Vitamin energy drinks are widely used as quick pick-me-ups. They are popular among students, professionals, and athletes as a general all-purpose tonic. However, many experts are beginning to think these drinks are not only not healthy but may instead be actively harmful.
The key ingredient in most energy drinks is caffeine. A dose of caffeine does improve mental clarity and energy, but the effect is short-lived and is quickly followed by fatigue.
Most energy drink users simply reach for another one when that happens. However, energy drinks contain a lot of caffeine. A typical cup of coffee, which is sipped slowly, contains 100 mg of caffeine. A typical energy drink, which is chugged, contains 200 mg or even more caffeine.
The recommended maximum dose of caffeine per day is 400 mg. Two or three energy drinks will quickly surpass that limit. Overdoses of caffeine cause jitteriness, irritability, nervousness, and elevated blood pressure. Higher doses can cause hallucinations and violent behavior.
In addition to caffeine, most energy drinks contain herbal stimulants such as guarana and ginseng, and performance-boosting drugs. Combining taurine with caffeine has been shown to enhance caffeine’s ability to elevate blood pressure.
Individuals with heart conditions may require medical attention after consuming energy drinks due to dangerously elevated blood pressure and an altered heart rhythm. In fact, there have been reports of deaths after consumption of as few as two energy drinks.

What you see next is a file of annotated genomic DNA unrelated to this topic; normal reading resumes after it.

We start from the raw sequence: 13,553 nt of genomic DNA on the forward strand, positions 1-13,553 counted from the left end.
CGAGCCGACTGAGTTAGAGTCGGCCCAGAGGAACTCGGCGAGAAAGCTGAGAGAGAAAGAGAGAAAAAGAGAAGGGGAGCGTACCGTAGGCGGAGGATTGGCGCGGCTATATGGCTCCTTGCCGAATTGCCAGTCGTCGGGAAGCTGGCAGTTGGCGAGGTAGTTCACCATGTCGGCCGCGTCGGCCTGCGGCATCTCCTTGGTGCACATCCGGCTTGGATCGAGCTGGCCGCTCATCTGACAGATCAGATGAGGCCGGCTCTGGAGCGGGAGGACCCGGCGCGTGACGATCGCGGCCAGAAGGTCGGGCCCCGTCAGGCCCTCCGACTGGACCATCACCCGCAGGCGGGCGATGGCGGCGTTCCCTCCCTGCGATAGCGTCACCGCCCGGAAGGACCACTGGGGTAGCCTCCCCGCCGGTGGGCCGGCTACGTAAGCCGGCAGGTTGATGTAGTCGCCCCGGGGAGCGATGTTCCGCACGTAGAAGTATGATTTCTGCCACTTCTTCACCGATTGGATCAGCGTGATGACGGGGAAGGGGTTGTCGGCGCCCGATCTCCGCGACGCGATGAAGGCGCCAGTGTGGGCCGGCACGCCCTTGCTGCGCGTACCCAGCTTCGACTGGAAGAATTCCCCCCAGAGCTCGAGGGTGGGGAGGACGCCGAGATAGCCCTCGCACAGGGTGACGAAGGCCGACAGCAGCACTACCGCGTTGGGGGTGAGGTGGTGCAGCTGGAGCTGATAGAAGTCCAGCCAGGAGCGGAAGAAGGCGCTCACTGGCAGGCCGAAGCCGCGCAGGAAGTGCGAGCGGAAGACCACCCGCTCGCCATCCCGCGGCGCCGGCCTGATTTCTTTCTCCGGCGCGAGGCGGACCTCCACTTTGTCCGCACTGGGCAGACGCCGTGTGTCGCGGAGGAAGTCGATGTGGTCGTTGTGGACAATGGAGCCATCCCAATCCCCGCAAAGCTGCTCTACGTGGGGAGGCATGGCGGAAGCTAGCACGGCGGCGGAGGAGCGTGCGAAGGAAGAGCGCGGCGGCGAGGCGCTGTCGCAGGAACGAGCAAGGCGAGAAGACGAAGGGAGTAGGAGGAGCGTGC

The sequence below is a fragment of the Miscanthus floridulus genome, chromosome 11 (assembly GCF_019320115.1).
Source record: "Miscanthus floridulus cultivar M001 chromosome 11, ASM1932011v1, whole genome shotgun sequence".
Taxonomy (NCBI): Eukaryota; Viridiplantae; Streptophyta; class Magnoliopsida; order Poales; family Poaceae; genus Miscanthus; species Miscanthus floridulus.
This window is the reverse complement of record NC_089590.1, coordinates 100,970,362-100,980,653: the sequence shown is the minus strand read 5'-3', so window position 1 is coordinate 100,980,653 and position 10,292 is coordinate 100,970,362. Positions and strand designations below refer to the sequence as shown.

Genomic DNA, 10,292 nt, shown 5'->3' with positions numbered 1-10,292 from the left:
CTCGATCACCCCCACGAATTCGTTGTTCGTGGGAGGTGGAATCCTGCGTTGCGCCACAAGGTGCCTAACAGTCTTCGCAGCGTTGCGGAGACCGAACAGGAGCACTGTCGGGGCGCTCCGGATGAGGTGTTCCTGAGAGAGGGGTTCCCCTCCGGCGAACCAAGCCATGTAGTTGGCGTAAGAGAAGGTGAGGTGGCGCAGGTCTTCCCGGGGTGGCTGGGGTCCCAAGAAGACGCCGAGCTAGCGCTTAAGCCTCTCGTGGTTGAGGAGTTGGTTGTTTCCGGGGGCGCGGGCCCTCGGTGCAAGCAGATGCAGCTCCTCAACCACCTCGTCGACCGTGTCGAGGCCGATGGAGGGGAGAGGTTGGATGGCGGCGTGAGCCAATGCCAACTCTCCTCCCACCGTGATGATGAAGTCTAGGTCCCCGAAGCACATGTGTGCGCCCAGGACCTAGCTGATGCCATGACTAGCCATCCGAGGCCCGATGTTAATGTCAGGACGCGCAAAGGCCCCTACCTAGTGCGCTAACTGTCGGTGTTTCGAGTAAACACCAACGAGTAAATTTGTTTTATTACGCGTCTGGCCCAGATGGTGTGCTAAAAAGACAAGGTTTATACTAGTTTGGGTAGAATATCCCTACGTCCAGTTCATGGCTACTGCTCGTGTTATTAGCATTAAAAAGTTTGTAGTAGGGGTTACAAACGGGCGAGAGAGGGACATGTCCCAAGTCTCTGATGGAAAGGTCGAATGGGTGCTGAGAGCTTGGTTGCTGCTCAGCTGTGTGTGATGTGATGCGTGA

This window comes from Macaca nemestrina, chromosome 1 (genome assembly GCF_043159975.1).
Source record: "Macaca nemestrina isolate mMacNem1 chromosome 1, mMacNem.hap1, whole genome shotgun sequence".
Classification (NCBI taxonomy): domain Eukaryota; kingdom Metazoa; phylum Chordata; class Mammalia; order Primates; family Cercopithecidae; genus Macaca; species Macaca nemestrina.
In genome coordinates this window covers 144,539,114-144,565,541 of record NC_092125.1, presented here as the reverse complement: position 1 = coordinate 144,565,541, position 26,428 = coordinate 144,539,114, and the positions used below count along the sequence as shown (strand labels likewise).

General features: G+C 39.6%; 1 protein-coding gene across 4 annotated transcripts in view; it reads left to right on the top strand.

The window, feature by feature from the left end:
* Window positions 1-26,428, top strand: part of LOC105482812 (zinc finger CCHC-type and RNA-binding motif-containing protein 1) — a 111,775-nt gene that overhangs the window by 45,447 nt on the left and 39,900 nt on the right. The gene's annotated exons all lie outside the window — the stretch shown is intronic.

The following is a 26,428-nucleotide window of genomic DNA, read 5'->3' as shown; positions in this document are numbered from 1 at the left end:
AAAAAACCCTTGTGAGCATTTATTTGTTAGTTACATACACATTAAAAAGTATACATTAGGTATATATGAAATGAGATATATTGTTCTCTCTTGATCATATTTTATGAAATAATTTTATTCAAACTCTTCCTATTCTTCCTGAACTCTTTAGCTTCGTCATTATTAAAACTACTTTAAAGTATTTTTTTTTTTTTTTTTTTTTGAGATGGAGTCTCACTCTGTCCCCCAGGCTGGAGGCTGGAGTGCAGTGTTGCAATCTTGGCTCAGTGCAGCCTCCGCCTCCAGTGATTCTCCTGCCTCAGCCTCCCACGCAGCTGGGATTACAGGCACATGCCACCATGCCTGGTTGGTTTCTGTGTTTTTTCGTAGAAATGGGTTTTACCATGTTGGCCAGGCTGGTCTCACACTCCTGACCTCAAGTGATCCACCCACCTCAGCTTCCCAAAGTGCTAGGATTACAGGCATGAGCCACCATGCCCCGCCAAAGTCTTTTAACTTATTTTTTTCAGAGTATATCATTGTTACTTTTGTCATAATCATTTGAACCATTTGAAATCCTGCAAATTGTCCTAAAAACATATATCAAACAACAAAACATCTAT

In addition, there have been reports that the combination of guarana, taurine, and caffeine can cause seizures in susceptible people. There have also been several reports of people suffering kidney and liver damage after heavy use of energy drinks.
Lack of Sleep
Energy drinks are used to increase energy and offset fatigue. Ironically, the use of energy drinks may actually cause or increase fatigue by interfering with sleep. Caffeine consumption, particularly during the afternoon or evening, is well-known to cause insomnia.
Energy drink users may find themselves caught in a cycle of using the drinks to offset fatigue, only to have the drink cause more fatigue the next day.
What About the Vitamins
In addition to containing caffeine, energy drinks also contain vitamins, particularly B vitamins. However, while an essential part of a healthy diet, B vitamins have never been shown to increase energy.
When taken at recommended doses B vitamins support good health, but when taken in larger doses B vitamins can cause numbness and tingling of the hands and feet and insomnia.
The B vitamins in energy drinks may be contributing to their ability to disturb sleep and actually cause, not relieve, fatigue.
Do They Enhance Performance
Some studies have reported temporary improvements in cognition, alertness, and athletic performance after consumption of an energy drink. However, other studies have not been able to identify any benefit.
It is clear that any effect lasts at most for an hour, followed by an increase in fatigue. Therefore, it might be counter-productive to consume an energy drink before running a marathon or taking a 2-hour test.
The increased fatigue commonly experienced the day after consuming energy drinks may also impair test-taking by students who use them to “cram” the night before.
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